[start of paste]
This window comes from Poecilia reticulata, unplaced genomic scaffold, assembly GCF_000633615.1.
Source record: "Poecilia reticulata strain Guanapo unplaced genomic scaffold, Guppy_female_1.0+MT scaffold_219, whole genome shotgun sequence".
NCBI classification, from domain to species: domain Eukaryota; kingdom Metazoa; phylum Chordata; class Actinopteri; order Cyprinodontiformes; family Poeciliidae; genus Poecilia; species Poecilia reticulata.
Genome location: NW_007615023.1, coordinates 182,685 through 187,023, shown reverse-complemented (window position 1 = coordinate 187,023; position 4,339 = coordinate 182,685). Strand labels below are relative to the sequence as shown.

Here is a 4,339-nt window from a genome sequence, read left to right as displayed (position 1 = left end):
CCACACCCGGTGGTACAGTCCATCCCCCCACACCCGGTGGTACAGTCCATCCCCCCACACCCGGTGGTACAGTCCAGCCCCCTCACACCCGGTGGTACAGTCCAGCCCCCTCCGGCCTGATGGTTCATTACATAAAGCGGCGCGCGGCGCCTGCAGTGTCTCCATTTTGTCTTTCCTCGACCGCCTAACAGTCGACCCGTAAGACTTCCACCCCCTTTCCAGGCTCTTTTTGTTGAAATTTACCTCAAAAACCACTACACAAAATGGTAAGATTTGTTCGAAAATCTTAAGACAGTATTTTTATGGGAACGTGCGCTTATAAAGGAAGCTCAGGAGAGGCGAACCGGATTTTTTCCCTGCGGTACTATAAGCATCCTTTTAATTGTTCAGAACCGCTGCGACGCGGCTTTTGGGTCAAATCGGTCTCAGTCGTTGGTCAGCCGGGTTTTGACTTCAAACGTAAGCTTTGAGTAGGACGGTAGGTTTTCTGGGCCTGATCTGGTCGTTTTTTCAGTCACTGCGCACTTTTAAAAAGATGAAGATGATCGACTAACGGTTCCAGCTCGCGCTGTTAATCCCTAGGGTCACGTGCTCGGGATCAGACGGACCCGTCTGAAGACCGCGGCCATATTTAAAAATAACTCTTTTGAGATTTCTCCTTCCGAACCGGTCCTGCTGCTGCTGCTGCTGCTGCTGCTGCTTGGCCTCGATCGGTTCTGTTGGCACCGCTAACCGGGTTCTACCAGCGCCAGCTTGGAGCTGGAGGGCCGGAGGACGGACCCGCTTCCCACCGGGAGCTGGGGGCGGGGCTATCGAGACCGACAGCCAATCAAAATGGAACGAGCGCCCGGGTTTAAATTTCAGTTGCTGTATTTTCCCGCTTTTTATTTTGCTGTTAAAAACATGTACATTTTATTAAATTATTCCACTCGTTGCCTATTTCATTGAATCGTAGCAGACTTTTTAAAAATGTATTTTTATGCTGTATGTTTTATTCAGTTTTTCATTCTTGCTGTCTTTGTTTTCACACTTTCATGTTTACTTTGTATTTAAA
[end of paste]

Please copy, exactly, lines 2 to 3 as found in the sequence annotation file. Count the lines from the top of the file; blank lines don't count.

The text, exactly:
Source record: "Poecilia reticulata strain Guanapo unplaced genomic scaffold, Guppy_female_1.0+MT scaffold_219, whole genome shotgun sequence".
NCBI classification, from domain to species: domain Eukaryota; kingdom Metazoa; phylum Chordata; class Actinopteri; order Cyprinodontiformes; family Poeciliidae; genus Poecilia; species Poecilia reticulata.